102. While we likely won’t get anything for Andruw, Mahay is a lock for a Compensation round pick as a type B free agent. It will be important to remember in the Tex trade if we don’t resign him that we also have to add Mahay’s pick this year and Tex’s two picks next year to the Braves side of the ledger. That’s three (longer term) prospects we get back.

  103. I’m just trying to remember all these rules. So even if Mahay signs with someone after Dec. 1st, we still get a sandwhich pick because we have or will offer him arbitration. Correct?

  104. Yeah, I imagine the Braves will offer Mahay arbitration. And if they do, and he does leave, yes we will get a sandwich pick.

  105. When are the sandwich picks, ie, are they between the first and second rounds? Does it depend on the quality of the player? It’s hard to believe that you would get the same pick for Ron Mahay as for Andruw Jones.

  106. The sandwich picks are extra picks added between the first and second. There are rules about which sandwich pick comes first, but I’m not clear on how all of that works.

  107. The FA ratings take only the past 2 years in to account, and they compare a player against other players at his position group. Andruw was compared against all outfielders, first basemen and DH’s and came out NOT being in the top 20% but inside of the top 40%.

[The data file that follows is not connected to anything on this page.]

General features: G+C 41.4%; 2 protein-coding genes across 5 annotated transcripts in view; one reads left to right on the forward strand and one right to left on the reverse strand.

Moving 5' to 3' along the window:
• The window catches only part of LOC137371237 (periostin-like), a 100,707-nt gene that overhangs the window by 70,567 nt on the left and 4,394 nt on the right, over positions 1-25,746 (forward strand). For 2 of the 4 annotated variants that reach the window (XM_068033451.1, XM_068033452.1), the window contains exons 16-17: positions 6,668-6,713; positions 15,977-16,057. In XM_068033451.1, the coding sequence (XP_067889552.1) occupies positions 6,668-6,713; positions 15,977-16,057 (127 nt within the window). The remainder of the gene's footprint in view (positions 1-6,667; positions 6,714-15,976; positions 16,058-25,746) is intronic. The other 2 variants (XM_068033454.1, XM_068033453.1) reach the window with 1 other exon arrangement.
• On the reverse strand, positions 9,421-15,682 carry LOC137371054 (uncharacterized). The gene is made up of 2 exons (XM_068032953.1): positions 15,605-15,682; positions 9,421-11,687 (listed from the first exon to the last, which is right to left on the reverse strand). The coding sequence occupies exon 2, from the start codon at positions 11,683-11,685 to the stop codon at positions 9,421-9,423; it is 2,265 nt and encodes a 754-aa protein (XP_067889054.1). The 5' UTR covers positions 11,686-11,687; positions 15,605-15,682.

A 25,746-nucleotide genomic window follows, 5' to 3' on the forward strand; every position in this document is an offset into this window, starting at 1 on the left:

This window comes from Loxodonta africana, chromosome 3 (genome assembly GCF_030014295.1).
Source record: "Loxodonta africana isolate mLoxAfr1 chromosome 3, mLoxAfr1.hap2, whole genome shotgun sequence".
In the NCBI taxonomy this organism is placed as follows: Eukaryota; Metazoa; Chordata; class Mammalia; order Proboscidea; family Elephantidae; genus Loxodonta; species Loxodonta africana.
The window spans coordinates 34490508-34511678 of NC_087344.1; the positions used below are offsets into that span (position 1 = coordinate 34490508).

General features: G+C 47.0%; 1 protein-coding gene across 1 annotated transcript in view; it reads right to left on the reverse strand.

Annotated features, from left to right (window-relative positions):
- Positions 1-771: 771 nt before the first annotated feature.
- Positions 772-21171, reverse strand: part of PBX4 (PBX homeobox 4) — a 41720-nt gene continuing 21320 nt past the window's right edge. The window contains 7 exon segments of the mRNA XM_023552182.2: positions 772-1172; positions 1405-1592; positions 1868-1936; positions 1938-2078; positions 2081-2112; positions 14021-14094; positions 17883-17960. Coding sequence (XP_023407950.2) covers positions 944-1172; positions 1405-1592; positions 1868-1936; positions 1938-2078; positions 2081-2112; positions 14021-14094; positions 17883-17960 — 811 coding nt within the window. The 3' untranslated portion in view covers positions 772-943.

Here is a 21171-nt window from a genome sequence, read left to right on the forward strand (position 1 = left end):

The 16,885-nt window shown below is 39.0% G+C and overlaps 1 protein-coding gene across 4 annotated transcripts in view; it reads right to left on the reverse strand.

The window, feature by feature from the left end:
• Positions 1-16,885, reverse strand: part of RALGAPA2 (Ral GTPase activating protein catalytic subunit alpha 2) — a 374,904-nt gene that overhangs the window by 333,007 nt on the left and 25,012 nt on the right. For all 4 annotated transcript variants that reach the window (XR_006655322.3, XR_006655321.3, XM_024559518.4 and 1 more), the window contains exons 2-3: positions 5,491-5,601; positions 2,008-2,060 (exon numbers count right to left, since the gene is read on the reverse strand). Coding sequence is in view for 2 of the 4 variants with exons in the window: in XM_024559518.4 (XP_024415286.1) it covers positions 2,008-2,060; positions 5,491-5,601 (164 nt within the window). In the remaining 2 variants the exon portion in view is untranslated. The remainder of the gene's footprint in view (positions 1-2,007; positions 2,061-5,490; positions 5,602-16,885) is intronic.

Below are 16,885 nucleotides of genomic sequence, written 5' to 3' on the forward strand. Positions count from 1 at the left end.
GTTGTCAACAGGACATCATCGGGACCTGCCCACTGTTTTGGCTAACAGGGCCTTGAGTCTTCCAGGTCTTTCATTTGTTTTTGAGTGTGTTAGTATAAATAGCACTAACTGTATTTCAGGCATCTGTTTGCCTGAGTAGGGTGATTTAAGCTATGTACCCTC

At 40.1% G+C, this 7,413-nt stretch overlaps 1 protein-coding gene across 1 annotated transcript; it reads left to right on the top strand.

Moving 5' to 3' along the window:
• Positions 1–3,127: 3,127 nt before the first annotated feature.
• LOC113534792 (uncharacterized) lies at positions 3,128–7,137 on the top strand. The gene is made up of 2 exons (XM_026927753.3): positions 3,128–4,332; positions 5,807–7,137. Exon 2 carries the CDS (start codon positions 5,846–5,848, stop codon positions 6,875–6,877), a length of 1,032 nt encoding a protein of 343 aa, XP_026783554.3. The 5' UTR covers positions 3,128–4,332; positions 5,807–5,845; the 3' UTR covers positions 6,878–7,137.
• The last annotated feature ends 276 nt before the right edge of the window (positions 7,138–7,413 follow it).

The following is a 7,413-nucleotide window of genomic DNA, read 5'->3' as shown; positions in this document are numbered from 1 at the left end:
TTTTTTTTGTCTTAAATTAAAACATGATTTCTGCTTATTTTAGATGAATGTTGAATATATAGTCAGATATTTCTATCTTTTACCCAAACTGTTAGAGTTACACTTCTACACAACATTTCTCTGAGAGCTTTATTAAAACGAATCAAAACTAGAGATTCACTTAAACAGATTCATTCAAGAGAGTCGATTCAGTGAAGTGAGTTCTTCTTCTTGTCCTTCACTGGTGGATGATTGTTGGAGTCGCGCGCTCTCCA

Ron Mahay was compared against other relief pitchers and came out in that same slot, between 20% and 40%. Theres an article somewhere on what stats are used in the comparison, I’ll look for it. But I don’t know how each stat is weighted.

    But basically, Andruw was that bad last year, and the competition in his position group is that strong.

  108. If we don’t resign Tex, then taking a one year flyer of Glavine makes sense. It’s win this year or bust. So with Tex gone after this year, and with Glavine and Hampton’s salaries gone also, we’re in a position to consolidate in ’09, and then perhaps make a Rockies-type run in 2010, with Schaeffer, Heyward, Hernandez, Lillibridge, McCann, and Frenchy to build around offensively.